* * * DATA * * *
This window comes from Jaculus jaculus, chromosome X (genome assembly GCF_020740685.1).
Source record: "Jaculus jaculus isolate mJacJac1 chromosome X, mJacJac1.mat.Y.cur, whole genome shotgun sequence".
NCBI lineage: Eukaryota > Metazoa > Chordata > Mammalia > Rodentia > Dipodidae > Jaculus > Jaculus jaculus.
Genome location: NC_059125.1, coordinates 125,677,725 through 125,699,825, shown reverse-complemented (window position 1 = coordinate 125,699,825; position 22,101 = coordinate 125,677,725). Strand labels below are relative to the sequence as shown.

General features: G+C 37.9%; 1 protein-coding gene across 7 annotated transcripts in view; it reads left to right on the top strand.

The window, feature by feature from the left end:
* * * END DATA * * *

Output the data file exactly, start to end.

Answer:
This window comes from Jaculus jaculus, chromosome X (genome assembly GCF_020740685.1).
Source record: "Jaculus jaculus isolate mJacJac1 chromosome X, mJacJac1.mat.Y.cur, whole genome shotgun sequence".
NCBI lineage: Eukaryota > Metazoa > Chordata > Mammalia > Rodentia > Dipodidae > Jaculus > Jaculus jaculus.
Genome location: NC_059125.1, coordinates 125,677,725 through 125,699,825, shown reverse-complemented (window position 1 = coordinate 125,699,825; position 22,101 = coordinate 125,677,725). Strand labels below are relative to the sequence as shown.

General features: G+C 37.9%; 1 protein-coding gene across 7 annotated transcripts in view; it reads left to right on the top strand.

The window, feature by feature from the left end: